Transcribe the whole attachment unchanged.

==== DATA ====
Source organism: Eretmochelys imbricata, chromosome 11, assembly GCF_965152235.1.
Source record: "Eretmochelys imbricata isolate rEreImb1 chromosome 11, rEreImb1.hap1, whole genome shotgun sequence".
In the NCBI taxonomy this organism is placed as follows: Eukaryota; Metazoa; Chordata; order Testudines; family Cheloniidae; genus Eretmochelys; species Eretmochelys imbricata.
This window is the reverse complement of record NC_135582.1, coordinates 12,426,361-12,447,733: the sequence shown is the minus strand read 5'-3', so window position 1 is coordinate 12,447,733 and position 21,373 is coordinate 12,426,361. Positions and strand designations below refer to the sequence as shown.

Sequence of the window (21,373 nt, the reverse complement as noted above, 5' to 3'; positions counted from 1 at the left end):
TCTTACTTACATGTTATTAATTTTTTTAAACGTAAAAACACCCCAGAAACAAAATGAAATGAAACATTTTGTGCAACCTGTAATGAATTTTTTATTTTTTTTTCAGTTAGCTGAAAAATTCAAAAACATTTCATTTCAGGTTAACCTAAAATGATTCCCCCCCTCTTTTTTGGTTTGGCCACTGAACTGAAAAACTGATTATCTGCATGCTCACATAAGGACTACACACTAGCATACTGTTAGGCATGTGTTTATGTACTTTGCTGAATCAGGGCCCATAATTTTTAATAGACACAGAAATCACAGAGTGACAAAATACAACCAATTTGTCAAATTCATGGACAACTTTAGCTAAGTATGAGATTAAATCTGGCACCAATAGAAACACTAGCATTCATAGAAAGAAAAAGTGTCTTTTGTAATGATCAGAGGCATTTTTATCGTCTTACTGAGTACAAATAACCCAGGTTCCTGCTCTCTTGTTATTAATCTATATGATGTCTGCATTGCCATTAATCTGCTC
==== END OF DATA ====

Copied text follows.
Source organism: Eretmochelys imbricata, chromosome 11, assembly GCF_965152235.1.
Source record: "Eretmochelys imbricata isolate rEreImb1 chromosome 11, rEreImb1.hap1, whole genome shotgun sequence".
In the NCBI taxonomy this organism is placed as follows: Eukaryota; Metazoa; Chordata; order Testudines; family Cheloniidae; genus Eretmochelys; species Eretmochelys imbricata.
This window is the reverse complement of record NC_135582.1, coordinates 12,426,361-12,447,733: the sequence shown is the minus strand read 5'-3', so window position 1 is coordinate 12,447,733 and position 21,373 is coordinate 12,426,361. Positions and strand designations below refer to the sequence as shown.

Sequence of the window (21,373 nt, the reverse complement as noted above, 5' to 3'; positions counted from 1 at the left end):
TCTTACTTACATGTTATTAATTTTTTTAAACGTAAAAACACCCCAGAAACAAAATGAAATGAAACATTTTGTGCAACCTGTAATGAATTTTTTATTTTTTTTTCAGTTAGCTGAAAAATTCAAAAACATTTCATTTCAGGTTAACCTAAAATGATTCCCCCCCTCTTTTTTGGTTTGGCCACTGAACTGAAAAACTGATTATCTGCATGCTCACATAAGGACTACACACTAGCATACTGTTAGGCATGTGTTTATGTACTTTGCTGAATCAGGGCCCATAATTTTTAATAGACACAGAAATCACAGAGTGACAAAATACAACCAATTTGTCAAATTCATGGACAACTTTAGCTAAGTATGAGATTAAATCTGGCACCAATAGAAACACTAGCATTCATAGAAAGAAAAAGTGTCTTTTGTAATGATCAGAGGCATTTTTATCGTCTTACTGAGTACAAATAACCCAGGTTCCTGCTCTCTTGTTATTAATCTATATGATGTCTGCATTGCCATTAATCTGCTC